This Security Flaw Could Be Letting Hackers Look Inside Your Kids’ Bedrooms

These days, more and more household objects – TVs, security cameras, even doorbells – are connected to the Internet. This feature is great if you want to turn your lights off remotely when you go to bed or keep an eye on your kids when you’re out of the house. But it’s not so great if you want to avoid having some stranger do the same.

In a recent article from Forbes, 34-year-old Marc Gilbert recounts the horrifying experience of having a creepy stranger gain access to his 2-year-old daughter’s Internet-connected baby monitor:

Marc Gilbert got a horrible surprise from a stranger on his 34th birthday in August. After the celebration had died down, the Houston resident heard an unfamiliar voice coming from his daughter’s room; the person was telling his sleeping 2-year-old, “Wake up, you little slut.” When Gilbert rushed in, he discovered the voice was coming from his baby monitor and that whoever had taken control of it was also able to manipulate the camera. Gilbert immediately unplugged the monitor but not before the hacker had a chance to call him a moron.

A security flaw in the baby monitor, which was designed to allow Internet access to its audio and video streams so parents can check in on their kids whether they’re home or not, was responsible for the terrifying event.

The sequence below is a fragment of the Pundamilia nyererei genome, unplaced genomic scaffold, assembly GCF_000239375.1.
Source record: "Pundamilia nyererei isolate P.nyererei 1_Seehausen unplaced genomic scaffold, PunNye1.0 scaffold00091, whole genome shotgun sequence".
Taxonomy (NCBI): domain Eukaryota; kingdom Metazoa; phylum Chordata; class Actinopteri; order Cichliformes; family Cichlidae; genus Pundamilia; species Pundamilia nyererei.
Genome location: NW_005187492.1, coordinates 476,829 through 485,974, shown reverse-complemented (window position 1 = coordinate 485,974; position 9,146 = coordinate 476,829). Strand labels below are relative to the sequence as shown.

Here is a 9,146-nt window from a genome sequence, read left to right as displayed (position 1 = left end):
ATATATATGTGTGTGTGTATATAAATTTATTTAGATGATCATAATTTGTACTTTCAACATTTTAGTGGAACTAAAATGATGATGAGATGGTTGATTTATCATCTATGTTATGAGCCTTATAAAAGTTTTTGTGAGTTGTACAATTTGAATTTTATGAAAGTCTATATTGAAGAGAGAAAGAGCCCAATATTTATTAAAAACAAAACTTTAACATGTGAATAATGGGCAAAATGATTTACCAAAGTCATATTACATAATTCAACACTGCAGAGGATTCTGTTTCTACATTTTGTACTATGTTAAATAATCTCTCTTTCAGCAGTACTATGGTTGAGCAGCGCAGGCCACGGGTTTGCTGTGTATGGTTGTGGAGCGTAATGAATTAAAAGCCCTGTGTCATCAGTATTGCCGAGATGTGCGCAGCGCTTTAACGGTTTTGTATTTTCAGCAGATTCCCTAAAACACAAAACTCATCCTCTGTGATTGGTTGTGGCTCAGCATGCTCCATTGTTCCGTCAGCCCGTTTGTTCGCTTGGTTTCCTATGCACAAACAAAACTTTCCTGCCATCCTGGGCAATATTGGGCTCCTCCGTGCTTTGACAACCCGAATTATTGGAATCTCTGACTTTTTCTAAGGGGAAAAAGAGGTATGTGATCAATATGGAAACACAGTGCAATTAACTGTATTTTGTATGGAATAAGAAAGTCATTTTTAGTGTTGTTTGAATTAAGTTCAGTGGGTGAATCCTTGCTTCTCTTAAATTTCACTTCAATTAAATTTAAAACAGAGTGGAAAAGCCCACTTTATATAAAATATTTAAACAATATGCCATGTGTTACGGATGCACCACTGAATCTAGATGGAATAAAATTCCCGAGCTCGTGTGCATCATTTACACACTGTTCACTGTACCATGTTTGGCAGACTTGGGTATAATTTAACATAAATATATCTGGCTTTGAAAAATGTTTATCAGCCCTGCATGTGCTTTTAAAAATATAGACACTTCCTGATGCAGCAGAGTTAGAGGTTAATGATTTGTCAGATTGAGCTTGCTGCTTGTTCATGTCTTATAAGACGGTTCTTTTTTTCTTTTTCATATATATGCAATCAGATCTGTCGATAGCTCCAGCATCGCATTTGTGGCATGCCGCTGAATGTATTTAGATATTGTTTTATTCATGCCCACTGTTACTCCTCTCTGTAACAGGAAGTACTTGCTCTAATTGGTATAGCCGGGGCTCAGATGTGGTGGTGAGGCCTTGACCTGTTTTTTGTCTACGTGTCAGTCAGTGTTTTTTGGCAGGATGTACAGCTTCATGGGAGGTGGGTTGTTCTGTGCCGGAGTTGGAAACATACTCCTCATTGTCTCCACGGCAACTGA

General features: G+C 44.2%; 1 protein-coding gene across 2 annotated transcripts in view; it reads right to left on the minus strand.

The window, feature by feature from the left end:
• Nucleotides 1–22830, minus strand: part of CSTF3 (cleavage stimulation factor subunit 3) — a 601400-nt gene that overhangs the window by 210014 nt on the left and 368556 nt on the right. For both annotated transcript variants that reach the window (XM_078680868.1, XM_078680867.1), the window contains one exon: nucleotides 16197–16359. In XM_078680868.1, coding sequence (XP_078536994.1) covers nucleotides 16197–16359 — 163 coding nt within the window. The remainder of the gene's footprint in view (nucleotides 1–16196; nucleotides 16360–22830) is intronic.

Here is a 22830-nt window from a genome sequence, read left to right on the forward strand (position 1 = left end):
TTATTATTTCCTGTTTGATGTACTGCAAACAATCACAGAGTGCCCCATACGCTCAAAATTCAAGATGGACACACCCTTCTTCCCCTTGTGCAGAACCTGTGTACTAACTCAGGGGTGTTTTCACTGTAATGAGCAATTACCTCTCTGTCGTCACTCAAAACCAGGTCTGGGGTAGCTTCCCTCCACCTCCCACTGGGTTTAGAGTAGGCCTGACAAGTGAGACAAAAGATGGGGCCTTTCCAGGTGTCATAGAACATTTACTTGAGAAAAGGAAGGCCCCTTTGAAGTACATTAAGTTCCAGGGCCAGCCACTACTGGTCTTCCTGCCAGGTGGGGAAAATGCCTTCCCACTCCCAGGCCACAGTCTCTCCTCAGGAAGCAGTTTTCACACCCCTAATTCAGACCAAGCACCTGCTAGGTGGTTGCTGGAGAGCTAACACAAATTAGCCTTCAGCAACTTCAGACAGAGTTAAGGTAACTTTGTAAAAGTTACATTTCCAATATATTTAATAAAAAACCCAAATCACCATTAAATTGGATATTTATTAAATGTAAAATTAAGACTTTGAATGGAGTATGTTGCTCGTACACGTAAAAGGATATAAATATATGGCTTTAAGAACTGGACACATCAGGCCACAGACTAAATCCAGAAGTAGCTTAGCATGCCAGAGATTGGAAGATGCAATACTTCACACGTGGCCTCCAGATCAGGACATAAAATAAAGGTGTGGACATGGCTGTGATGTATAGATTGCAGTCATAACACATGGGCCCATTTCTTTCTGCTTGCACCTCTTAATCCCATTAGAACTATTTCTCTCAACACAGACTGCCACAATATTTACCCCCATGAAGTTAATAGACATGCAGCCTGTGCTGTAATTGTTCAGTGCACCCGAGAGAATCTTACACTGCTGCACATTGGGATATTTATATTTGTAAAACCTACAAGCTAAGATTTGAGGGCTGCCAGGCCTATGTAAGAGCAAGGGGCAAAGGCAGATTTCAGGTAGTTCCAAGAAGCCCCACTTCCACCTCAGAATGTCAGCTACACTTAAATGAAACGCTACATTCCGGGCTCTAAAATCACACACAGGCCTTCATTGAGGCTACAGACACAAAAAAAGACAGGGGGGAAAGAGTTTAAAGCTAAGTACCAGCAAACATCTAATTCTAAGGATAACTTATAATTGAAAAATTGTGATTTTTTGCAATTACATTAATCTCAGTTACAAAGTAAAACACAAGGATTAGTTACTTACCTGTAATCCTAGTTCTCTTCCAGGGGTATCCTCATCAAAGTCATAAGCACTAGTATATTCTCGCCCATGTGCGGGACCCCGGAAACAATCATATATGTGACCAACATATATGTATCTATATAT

Unfortunately, it’s surprisingly easy to find and break into Internet-connected devices using Shodan, a Google-like search engine that catalogs devices that are designed to be accessible via the web. Don’t let that discourage you from creating the smart home of your dreams, though. You can protect yourself from creepos and criminals the same way you protect the rest of your data on the Internet: with passwords and common sense. (Or perhaps someday, a heartbeat-monitoring bracelet.)

If you’re going to buy an Internet-connected device, it needs to provide the option of being password-protected. If it doesn’t, it’s no good, and the companies creating security-flawed devices like this need to be punished for their stupidity in the form of not getting any of your dollars.

Once you get your password-protectable device, change the username and password. Like, to something good, with symbols and capitals and numbers. “Password” isn’t going to cut it. (Yes, “password” was indeed honored as the most common password of 2012. RIP human race.)

(via Business Insider)